In this paper, we propose a multi-level attention model to solve the weakly labelled audio classification problem. The objective of audio classification is to predict the presence or absence of audio events in an audio clip. Recently, Google published a large scale weakly labelled dataset called Audio Set, where each audio clip contains only the presence or absence of the audio events, without the onset and offset time of the audio events. Our multi-level attention model is an extension to the previously proposed single-level attention model. It consists of several attention modules applied on intermediate neural network layers. The output of these attention modules are concatenated to a vector followed by a multi-label classifier to make the final prediction of each class. Experiments shown that our model achieves a mean average precision (mAP) of 0.360, outperforms the state-of-the-art single-level attention model of 0.327 and Google baseline of 0.314.
Jan 15 2018 cs.SI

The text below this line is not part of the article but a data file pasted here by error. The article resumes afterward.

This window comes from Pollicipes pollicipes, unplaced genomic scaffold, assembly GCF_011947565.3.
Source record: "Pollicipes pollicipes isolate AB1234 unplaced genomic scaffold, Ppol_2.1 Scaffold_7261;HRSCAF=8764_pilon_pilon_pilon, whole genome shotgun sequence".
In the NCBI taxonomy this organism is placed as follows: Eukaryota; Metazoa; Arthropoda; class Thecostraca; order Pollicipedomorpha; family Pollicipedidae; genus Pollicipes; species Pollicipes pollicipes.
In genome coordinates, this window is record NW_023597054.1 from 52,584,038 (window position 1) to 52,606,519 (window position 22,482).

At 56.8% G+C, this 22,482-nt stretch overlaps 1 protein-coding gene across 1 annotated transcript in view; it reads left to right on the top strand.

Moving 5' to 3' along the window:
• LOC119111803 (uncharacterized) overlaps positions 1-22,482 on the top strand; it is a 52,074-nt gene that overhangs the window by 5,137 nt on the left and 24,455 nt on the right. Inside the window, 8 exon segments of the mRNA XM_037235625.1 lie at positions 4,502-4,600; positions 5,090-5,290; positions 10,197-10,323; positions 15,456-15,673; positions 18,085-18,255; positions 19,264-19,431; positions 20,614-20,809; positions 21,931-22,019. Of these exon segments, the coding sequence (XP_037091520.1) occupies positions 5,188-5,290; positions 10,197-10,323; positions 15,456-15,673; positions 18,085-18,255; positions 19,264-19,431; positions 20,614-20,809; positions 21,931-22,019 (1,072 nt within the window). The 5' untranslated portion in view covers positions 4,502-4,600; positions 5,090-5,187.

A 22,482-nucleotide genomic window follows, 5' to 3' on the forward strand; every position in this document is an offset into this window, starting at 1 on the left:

What makes content go viral? Which videos become popular and why others don't? Such questions have elicited significant attention from both researchers and industry, particularly in the context of online media. A range of models have been recently proposed to explain and predict popularity; however, there is a short supply of practical tools, accessible for regular users, that leverage these theoretical results. HIPie -- an interactive visualization system -- is created to fill this gap, by enabling users to reason about the virality and the popularity of online videos. It retrieves the metadata and the past popularity series of Youtube videos, it employs Hawkes Intensity Process, a state-of-the-art online popularity model for explaining and predicting video popularity, and it presents videos comparatively in a series of interactive plots. This system will help both content consumers and content producers in a range of data-driven inquiries, such as to comparatively analyze videos and channels, to explain and predict future popularity, to identify viral videos, and to estimate response to online promotion.